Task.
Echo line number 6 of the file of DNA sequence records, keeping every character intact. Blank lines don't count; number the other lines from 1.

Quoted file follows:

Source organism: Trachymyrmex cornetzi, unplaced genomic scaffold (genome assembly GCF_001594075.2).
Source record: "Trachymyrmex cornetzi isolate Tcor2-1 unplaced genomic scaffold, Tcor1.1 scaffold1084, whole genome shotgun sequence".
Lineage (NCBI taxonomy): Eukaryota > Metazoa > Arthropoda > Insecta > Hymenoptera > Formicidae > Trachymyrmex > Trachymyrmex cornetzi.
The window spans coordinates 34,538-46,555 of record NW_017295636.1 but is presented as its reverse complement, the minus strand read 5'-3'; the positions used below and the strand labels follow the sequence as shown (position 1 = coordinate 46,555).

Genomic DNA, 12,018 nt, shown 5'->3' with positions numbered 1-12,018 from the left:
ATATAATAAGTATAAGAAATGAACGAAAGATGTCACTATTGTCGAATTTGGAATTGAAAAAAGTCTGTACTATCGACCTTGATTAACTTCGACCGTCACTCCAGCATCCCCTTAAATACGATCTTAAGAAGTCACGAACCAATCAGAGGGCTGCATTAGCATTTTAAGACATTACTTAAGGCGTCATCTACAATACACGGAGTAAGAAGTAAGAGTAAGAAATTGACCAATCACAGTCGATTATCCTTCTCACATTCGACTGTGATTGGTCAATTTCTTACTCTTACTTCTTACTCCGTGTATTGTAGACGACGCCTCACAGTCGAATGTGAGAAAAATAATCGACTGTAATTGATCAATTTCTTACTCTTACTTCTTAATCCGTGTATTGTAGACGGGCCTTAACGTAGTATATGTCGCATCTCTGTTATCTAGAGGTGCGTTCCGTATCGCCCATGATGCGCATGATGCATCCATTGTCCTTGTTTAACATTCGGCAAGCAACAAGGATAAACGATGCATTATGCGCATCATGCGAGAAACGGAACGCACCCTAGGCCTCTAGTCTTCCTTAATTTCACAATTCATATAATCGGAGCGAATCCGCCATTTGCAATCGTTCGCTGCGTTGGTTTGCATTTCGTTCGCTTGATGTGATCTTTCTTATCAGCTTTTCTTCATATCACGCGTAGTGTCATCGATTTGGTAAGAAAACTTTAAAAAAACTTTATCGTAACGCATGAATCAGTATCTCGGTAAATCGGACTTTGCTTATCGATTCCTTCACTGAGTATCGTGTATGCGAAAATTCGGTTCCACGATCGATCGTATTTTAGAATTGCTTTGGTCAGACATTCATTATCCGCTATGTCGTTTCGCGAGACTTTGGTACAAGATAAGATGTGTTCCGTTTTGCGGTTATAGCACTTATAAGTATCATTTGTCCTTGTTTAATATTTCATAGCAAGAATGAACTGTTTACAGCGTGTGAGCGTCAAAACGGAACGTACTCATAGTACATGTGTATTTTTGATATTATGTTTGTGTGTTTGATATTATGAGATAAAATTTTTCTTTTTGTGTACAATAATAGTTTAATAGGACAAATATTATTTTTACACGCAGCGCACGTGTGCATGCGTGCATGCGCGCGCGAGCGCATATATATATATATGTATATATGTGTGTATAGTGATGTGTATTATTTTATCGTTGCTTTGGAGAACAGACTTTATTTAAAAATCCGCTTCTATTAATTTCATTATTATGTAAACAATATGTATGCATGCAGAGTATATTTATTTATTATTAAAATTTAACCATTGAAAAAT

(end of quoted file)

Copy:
ATATAATAAGTATAAGAAATGAACGAAAGATGTCACTATTGTCGAATTTGGAATTGAAAAAAGTCTGTACTATCGACCTTGATTAACTTCGACCGTCACTCCAGCATCCCCTTAAATACGATCTTAAGAAGTCACGAACCAATCAGAGGGCTGCATTAGCATTTTAAGACATTACTTAAGGCGTCATCTACAATACACGGAGTAAGAAGTAAGAGTAAGAAATTGACCAATCACAGTCGATTATCCTTCTCACATTCGACTGTGATTGGTCAATTTCTTACTCTTACTTCTTACTCCGTGTATTGTAGACGACGCCTCACAGTCGAATGTGAGAAAAATAATCGACTGTAATTGATCAATTTCTTACTCTTACTTCTTAATCCGTGTATTGTAGACGGGCCTTAACGTAGTATATGTCGCATCTCTGTTATCTAGAGGTGCGTTCCGTATCGCCCATGATGCGCATGATGCATCCATTGTCCTTGTTTAACATTCGGCAAGCAACAAGGATAAACGATGCATTATGCGCATCATGCGAGAAACGGAACGCACCCTAGGCCTCTAGTCTTCCTTAATTTCACAATTCATATAATCGGAGCGAATCCGCCATTTGCAATCGTTCGCTGCGTTGGTTTGCATTTCGTTCGCTTGATGTGATCTTTCTTATCAGCTTTTCTTCATATCACGCGTAGTGTCATCGATTTGGTAAGAAAACTTTAAAAAAACTTTATCGTAACGCATGAATCAGTATCTCGGTAAATCGGACTTTGCTTATCGATTCCTTCACTGAGTATCGTGTATGCGAAAATTCGGTTCCACGATCGATCGTATTTTAGAATTGCTTTGGTCAGACATTCATTATCCGCTATGTCGTTTCGCGAGACTTTGGTACAAGATAAGATGTGTTCCGTTTTGCGGTTATAGCACTTATAAGTATCATTTGTCCTTGTTTAATATTTCATAGCAAGAATGAACTGTTTACAGCGTGTGAGCGTCAAAACGGAACGTACTCATAGTACATGTGTATTTTTGATATTATGTTTGTGTGTTTGATATTATGAGATAAAATTTTTCTTTTTGTGTACAATAATAGTTTAATAGGACAAATATTATTTTTACACGCAGCGCACGTGTGCATGCGTGCATGCGCGCGCGAGCGCATATATATATATATGTATATATGTGTGTATAGTGATGTGTATTATTTTATCGTTGCTTTGGAGAACAGACTTTATTTAAAAATCCGCTTCTATTAATTTCATTATTATGTAAACAATATGTATGCATGCAGAGTATATTTATTTATTATTAAAATTTAACCATTGAAAAAT